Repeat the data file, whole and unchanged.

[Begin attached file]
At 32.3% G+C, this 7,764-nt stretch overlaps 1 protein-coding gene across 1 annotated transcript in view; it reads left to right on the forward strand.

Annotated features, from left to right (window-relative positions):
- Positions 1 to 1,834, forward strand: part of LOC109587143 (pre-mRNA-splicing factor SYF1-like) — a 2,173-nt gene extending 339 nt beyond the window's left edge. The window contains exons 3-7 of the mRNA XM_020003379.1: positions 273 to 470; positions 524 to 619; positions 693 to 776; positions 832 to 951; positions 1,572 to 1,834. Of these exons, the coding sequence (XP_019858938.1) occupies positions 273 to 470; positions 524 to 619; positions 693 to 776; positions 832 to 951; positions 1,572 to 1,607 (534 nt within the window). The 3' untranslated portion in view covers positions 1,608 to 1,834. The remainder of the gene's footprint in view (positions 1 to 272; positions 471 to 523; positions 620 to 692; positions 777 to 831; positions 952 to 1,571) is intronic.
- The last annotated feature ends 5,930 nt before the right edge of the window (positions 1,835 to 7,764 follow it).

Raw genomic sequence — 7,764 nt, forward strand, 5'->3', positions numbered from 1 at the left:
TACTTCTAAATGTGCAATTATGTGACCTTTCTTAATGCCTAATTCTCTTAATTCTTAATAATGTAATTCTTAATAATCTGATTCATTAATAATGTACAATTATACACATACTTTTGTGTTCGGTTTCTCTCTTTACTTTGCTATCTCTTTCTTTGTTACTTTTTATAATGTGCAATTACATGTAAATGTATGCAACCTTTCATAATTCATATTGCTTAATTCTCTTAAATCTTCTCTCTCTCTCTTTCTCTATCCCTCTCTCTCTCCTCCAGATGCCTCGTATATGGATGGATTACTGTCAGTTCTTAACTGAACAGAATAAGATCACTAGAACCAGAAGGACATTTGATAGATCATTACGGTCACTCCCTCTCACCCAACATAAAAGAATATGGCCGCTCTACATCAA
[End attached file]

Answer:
At 32.3% G+C, this 7,764-nt stretch overlaps 1 protein-coding gene across 1 annotated transcript in view; it reads left to right on the forward strand.

Annotated features, from left to right (window-relative positions):
- Positions 1 to 1,834, forward strand: part of LOC109587143 (pre-mRNA-splicing factor SYF1-like) — a 2,173-nt gene extending 339 nt beyond the window's left edge. The window contains exons 3-7 of the mRNA XM_020003379.1: positions 273 to 470; positions 524 to 619; positions 693 to 776; positions 832 to 951; positions 1,572 to 1,834. Of these exons, the coding sequence (XP_019858938.1) occupies positions 273 to 470; positions 524 to 619; positions 693 to 776; positions 832 to 951; positions 1,572 to 1,607 (534 nt within the window). The 3' untranslated portion in view covers positions 1,608 to 1,834. The remainder of the gene's footprint in view (positions 1 to 272; positions 471 to 523; positions 620 to 692; positions 777 to 831; positions 952 to 1,571) is intronic.
- The last annotated feature ends 5,930 nt before the right edge of the window (positions 1,835 to 7,764 follow it).

Raw genomic sequence — 7,764 nt, forward strand, 5'->3', positions numbered from 1 at the left:
TACTTCTAAATGTGCAATTATGTGACCTTTCTTAATGCCTAATTCTCTTAATTCTTAATAATGTAATTCTTAATAATCTGATTCATTAATAATGTACAATTATACACATACTTTTGTGTTCGGTTTCTCTCTTTACTTTGCTATCTCTTTCTTTGTTACTTTTTATAATGTGCAATTACATGTAAATGTATGCAACCTTTCATAATTCATATTGCTTAATTCTCTTAAATCTTCTCTCTCTCTCTTTCTCTATCCCTCTCTCTCTCCTCCAGATGCCTCGTATATGGATGGATTACTGTCAGTTCTTAACTGAACAGAATAAGATCACTAGAACCAGAAGGACATTTGATAGATCATTACGGTCACTCCCTCTCACCCAACATAAAAGAATATGGCCGCTCTACATCAA